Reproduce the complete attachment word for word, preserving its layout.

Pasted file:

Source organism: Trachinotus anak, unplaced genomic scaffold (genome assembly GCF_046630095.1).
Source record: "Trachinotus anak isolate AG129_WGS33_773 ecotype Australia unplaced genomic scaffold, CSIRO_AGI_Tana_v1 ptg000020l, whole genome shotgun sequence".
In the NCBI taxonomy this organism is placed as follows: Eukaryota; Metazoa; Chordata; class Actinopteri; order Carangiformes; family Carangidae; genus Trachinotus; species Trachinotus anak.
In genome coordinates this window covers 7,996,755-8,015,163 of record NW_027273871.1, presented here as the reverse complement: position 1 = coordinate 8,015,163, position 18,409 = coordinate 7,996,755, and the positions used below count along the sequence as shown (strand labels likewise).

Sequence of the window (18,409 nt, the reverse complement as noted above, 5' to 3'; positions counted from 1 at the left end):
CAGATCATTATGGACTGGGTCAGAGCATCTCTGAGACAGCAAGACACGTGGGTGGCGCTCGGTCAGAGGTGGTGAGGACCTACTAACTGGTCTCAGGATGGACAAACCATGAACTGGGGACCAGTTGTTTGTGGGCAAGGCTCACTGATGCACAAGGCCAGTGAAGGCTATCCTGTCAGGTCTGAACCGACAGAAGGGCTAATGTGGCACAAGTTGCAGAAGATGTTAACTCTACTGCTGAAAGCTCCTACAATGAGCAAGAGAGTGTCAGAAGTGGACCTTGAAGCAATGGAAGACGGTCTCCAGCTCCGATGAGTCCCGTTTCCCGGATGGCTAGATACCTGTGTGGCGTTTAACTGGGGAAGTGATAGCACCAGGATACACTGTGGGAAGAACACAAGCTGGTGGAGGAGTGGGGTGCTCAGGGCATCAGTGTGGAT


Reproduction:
Source organism: Trachinotus anak, unplaced genomic scaffold (genome assembly GCF_046630095.1).
Source record: "Trachinotus anak isolate AG129_WGS33_773 ecotype Australia unplaced genomic scaffold, CSIRO_AGI_Tana_v1 ptg000020l, whole genome shotgun sequence".
In the NCBI taxonomy this organism is placed as follows: Eukaryota; Metazoa; Chordata; class Actinopteri; order Carangiformes; family Carangidae; genus Trachinotus; species Trachinotus anak.
In genome coordinates this window covers 7,996,755-8,015,163 of record NW_027273871.1, presented here as the reverse complement: position 1 = coordinate 8,015,163, position 18,409 = coordinate 7,996,755, and the positions used below count along the sequence as shown (strand labels likewise).

Sequence of the window (18,409 nt, the reverse complement as noted above, 5' to 3'; positions counted from 1 at the left end):
CAGATCATTATGGACTGGGTCAGAGCATCTCTGAGACAGCAAGACACGTGGGTGGCGCTCGGTCAGAGGTGGTGAGGACCTACTAACTGGTCTCAGGATGGACAAACCATGAACTGGGGACCAGTTGTTTGTGGGCAAGGCTCACTGATGCACAAGGCCAGTGAAGGCTATCCTGTCAGGTCTGAACCGACAGAAGGGCTAATGTGGCACAAGTTGCAGAAGATGTTAACTCTACTGCTGAAAGCTCCTACAATGAGCAAGAGAGTGTCAGAAGTGGACCTTGAAGCAATGGAAGACGGTCTCCAGCTCCGATGAGTCCCGTTTCCCGGATGGCTAGATACCTGTGTGGCGTTTAACTGGGGAAGTGATAGCACCAGGATACACTGTGGGAAGAACACAAGCTGGTGGAGGAGTGGGGTGCTCAGGGCATCAGTGTGGAT